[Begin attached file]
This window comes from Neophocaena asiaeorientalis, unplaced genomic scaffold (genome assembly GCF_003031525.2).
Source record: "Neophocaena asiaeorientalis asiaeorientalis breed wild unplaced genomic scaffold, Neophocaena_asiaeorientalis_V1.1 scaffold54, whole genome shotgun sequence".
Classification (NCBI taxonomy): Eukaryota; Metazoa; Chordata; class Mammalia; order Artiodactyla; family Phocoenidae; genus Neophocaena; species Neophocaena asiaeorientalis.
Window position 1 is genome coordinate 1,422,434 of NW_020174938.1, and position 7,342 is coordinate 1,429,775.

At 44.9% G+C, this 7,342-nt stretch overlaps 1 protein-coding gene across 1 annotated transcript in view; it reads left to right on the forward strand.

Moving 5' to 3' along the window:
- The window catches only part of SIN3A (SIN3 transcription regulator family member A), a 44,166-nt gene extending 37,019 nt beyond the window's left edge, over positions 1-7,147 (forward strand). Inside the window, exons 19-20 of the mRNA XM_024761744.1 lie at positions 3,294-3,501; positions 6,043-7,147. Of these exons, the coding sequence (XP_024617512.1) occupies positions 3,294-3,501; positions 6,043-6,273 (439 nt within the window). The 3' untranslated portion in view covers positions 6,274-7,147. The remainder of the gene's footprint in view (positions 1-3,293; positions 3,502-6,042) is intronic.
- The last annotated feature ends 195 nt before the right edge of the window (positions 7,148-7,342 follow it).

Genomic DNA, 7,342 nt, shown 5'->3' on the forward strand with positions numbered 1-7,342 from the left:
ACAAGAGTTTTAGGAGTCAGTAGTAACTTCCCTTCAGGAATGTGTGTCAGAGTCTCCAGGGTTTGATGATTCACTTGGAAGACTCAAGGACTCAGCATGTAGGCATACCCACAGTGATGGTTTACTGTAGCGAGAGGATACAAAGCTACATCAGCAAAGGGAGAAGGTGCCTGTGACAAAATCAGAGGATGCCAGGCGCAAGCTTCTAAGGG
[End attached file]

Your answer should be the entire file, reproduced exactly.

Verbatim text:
This window comes from Neophocaena asiaeorientalis, unplaced genomic scaffold (genome assembly GCF_003031525.2).
Source record: "Neophocaena asiaeorientalis asiaeorientalis breed wild unplaced genomic scaffold, Neophocaena_asiaeorientalis_V1.1 scaffold54, whole genome shotgun sequence".
Classification (NCBI taxonomy): Eukaryota; Metazoa; Chordata; class Mammalia; order Artiodactyla; family Phocoenidae; genus Neophocaena; species Neophocaena asiaeorientalis.
Window position 1 is genome coordinate 1,422,434 of NW_020174938.1, and position 7,342 is coordinate 1,429,775.

At 44.9% G+C, this 7,342-nt stretch overlaps 1 protein-coding gene across 1 annotated transcript in view; it reads left to right on the forward strand.

Moving 5' to 3' along the window:
- The window catches only part of SIN3A (SIN3 transcription regulator family member A), a 44,166-nt gene extending 37,019 nt beyond the window's left edge, over positions 1-7,147 (forward strand). Inside the window, exons 19-20 of the mRNA XM_024761744.1 lie at positions 3,294-3,501; positions 6,043-7,147. Of these exons, the coding sequence (XP_024617512.1) occupies positions 3,294-3,501; positions 6,043-6,273 (439 nt within the window). The 3' untranslated portion in view covers positions 6,274-7,147. The remainder of the gene's footprint in view (positions 1-3,293; positions 3,502-6,042) is intronic.
- The last annotated feature ends 195 nt before the right edge of the window (positions 7,148-7,342 follow it).

Genomic DNA, 7,342 nt, shown 5'->3' on the forward strand with positions numbered 1-7,342 from the left:
ACAAGAGTTTTAGGAGTCAGTAGTAACTTCCCTTCAGGAATGTGTGTCAGAGTCTCCAGGGTTTGATGATTCACTTGGAAGACTCAAGGACTCAGCATGTAGGCATACCCACAGTGATGGTTTACTGTAGCGAGAGGATACAAAGCTACATCAGCAAAGGGAGAAGGTGCCTGTGACAAAATCAGAGGATGCCAGGCGCAAGCTTCTAAGGG